The main aim of the project, “Webinar – for interactive and collaborative learning” (Nordplus, 2017), which ran from 2014 to 2016, was to:

“... to investigate ways of developing dynamic, interactive synchronous online events and using them to build online communities. We do this by offering technical and methodological support to a number of partner organisations from different sectors in the Nordic region (e.g. adult education organisations and centers, local authorities and companies with distributed staff) to help them offer collaborative webinars that will benefit their operations and target audiences. By assisting a variety of organisations in organising interactive webinars we will assemble a number of case studies to be included in a toolkit that will inspire other organisations to use webinars in a more communicative and collaborative manner.”

The project was funded by the Nordic Council of Ministers’ Nordplus Adult programme and involved the following partners: Torhild Slåtto, project leader (Flexible Learning Norway), Alastair Creelman (Linnaeus University, Sweden), Markus Schneider (Karlstad University, Sweden), Hróbjartur Árnason (University of Iceland), Lotte Nørregaard (Brock Online Academy, Denmark). Moreover, the project benefitted greatly from the participation of an expert consultant David Röthler (WerdeDigital.at, Austria).

The project group members already had considerable experience in running webinars through initiatives such as OER Sverige (http://oersverige.se), NVL Distans (http://nvl.org/distans), the CFCR Online Conference on climate-friendly climate research (Euro-Mediterranean Center on Climate Change, 2013) as well as through providing a webinar services for Nordic higher education institutions via NORDUNET. We experimented with various forms of interaction through these initiatives such as polls, questionnaires, breakout groups and common work spaces in order to increase the level of participation during our webinars. Moreover, we investigated pre-webinar interaction through social media to generate suitable topics for discussion in the webinar and to create interest. A live online event such as a webinar can also lead to community building so that the group discussion can continue and lead to further activities. The project’s first webinar, about making webinars more effective and interactive, ended in spontaneously creating a Facebook group that gathered over 100 members within a day of formation. Other previous webinars had investigated the question of how effective communication in a large-scale webinar can be achieved and this project offered the opportunity to explore this area in more detail.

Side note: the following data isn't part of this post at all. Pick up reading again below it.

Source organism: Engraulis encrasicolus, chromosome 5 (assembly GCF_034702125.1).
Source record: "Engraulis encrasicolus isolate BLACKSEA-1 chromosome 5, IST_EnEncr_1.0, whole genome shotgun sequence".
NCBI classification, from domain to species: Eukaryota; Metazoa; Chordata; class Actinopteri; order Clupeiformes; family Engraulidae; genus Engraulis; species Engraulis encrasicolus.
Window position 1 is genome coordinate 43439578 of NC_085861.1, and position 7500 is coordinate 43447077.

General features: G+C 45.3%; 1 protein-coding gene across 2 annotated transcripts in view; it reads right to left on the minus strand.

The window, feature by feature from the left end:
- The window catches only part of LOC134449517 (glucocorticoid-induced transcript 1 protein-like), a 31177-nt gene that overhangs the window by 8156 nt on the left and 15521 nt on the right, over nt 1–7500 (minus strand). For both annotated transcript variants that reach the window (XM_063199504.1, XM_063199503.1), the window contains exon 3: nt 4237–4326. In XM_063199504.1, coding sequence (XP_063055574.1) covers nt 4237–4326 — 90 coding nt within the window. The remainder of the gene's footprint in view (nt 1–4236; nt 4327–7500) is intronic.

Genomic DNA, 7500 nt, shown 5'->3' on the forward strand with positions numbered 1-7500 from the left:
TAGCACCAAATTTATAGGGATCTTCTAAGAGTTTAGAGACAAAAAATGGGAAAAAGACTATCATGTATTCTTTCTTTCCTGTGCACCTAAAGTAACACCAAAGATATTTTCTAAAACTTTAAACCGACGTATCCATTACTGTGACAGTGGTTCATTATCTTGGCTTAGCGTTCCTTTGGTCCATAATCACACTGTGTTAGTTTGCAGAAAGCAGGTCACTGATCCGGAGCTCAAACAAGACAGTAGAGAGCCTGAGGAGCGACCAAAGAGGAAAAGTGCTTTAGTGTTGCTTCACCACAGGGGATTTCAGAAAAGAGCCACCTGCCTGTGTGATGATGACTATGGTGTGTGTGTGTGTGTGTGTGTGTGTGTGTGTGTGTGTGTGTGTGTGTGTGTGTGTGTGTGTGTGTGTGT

During the project each partner took on the task of supporting a local external partner (see below) by organizing synchronous learning events using web-conferencing services and evaluating them with staff in each organisation and later discussing the experience with the group of partners. Finally, all participants, from at least five external partner site, were invited to participate in a webinar to share the results of the project.

The following outcomes were achieved:

  • By assisting a variety of organisations in organising interactive webinars we assembled a number of case studies that extend existing webinar guides with real life practice.
  • A number of presentations and blog posts on various aspects of creating large synchronous interactive learning events online
  • A toolkit on “Webinars – for interactive and collaborative learning” was developed (Effective Webinars, 2016, May).


The project partners wanted to test methods for enhancing webinar experience in realistic situations so as well as organising our own webinars we decided to focus mostly on providing support to a number of external partners. The concept was to offer a win-win solution where the external partners received support and coaching on how to start offering webinars for their customers and students and we as a project group could gain valuable insights into webinar methodology and participant experience.